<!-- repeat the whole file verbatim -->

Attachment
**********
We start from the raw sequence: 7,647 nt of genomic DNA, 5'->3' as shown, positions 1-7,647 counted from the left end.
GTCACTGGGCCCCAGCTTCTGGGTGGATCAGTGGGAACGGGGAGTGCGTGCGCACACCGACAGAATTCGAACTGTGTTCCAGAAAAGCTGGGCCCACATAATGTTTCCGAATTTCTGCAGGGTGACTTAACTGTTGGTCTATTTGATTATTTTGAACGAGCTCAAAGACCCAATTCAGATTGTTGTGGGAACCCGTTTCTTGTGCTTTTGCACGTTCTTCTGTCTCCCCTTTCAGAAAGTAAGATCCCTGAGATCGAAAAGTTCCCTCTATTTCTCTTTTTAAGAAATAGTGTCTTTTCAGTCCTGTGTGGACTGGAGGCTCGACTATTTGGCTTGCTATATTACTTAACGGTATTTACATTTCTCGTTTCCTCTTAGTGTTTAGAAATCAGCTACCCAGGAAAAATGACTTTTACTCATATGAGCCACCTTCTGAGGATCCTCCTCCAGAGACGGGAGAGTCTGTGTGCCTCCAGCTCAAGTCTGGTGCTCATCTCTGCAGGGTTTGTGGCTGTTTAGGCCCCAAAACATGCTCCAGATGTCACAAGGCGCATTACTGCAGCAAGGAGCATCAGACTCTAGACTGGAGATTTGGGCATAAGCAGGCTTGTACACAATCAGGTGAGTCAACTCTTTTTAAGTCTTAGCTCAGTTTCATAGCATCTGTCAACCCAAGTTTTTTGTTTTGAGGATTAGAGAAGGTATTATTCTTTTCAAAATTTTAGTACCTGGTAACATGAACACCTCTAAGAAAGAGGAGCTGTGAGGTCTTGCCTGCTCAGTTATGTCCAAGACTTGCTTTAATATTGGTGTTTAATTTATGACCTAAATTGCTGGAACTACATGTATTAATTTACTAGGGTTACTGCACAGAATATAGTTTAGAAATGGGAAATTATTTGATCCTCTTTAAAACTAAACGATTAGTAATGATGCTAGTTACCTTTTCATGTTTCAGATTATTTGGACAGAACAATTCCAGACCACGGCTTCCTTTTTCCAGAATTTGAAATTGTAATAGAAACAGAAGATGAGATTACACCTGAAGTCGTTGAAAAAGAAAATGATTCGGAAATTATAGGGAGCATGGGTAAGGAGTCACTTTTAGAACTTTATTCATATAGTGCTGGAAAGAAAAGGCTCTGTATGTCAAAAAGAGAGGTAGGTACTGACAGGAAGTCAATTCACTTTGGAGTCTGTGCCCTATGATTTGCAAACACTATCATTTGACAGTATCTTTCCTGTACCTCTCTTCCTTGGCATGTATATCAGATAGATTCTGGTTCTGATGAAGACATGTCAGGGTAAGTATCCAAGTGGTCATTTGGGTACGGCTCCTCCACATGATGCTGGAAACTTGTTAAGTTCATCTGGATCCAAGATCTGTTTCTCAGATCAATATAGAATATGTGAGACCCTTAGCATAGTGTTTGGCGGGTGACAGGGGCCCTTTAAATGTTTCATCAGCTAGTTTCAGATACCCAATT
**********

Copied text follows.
We start from the raw sequence: 7,647 nt of genomic DNA, 5'->3' as shown, positions 1-7,647 counted from the left end.
GTCACTGGGCCCCAGCTTCTGGGTGGATCAGTGGGAACGGGGAGTGCGTGCGCACACCGACAGAATTCGAACTGTGTTCCAGAAAAGCTGGGCCCACATAATGTTTCCGAATTTCTGCAGGGTGACTTAACTGTTGGTCTATTTGATTATTTTGAACGAGCTCAAAGACCCAATTCAGATTGTTGTGGGAACCCGTTTCTTGTGCTTTTGCACGTTCTTCTGTCTCCCCTTTCAGAAAGTAAGATCCCTGAGATCGAAAAGTTCCCTCTATTTCTCTTTTTAAGAAATAGTGTCTTTTCAGTCCTGTGTGGACTGGAGGCTCGACTATTTGGCTTGCTATATTACTTAACGGTATTTACATTTCTCGTTTCCTCTTAGTGTTTAGAAATCAGCTACCCAGGAAAAATGACTTTTACTCATATGAGCCACCTTCTGAGGATCCTCCTCCAGAGACGGGAGAGTCTGTGTGCCTCCAGCTCAAGTCTGGTGCTCATCTCTGCAGGGTTTGTGGCTGTTTAGGCCCCAAAACATGCTCCAGATGTCACAAGGCGCATTACTGCAGCAAGGAGCATCAGACTCTAGACTGGAGATTTGGGCATAAGCAGGCTTGTACACAATCAGGTGAGTCAACTCTTTTTAAGTCTTAGCTCAGTTTCATAGCATCTGTCAACCCAAGTTTTTTGTTTTGAGGATTAGAGAAGGTATTATTCTTTTCAAAATTTTAGTACCTGGTAACATGAACACCTCTAAGAAAGAGGAGCTGTGAGGTCTTGCCTGCTCAGTTATGTCCAAGACTTGCTTTAATATTGGTGTTTAATTTATGACCTAAATTGCTGGAACTACATGTATTAATTTACTAGGGTTACTGCACAGAATATAGTTTAGAAATGGGAAATTATTTGATCCTCTTTAAAACTAAACGATTAGTAATGATGCTAGTTACCTTTTCATGTTTCAGATTATTTGGACAGAACAATTCCAGACCACGGCTTCCTTTTTCCAGAATTTGAAATTGTAATAGAAACAGAAGATGAGATTACACCTGAAGTCGTTGAAAAAGAAAATGATTCGGAAATTATAGGGAGCATGGGTAAGGAGTCACTTTTAGAACTTTATTCATATAGTGCTGGAAAGAAAAGGCTCTGTATGTCAAAAAGAGAGGTAGGTACTGACAGGAAGTCAATTCACTTTGGAGTCTGTGCCCTATGATTTGCAAACACTATCATTTGACAGTATCTTTCCTGTACCTCTCTTCCTTGGCATGTATATCAGATAGATTCTGGTTCTGATGAAGACATGTCAGGGTAAGTATCCAAGTGGTCATTTGGGTACGGCTCCTCCACATGATGCTGGAAACTTGTTAAGTTCATCTGGATCCAAGATCTGTTTCTCAGATCAATATAGAATATGTGAGACCCTTAGCATAGTGTTTGGCGGGTGACAGGGGCCCTTTAAATGTTTCATCAGCTAGTTTCAGATACCCAATT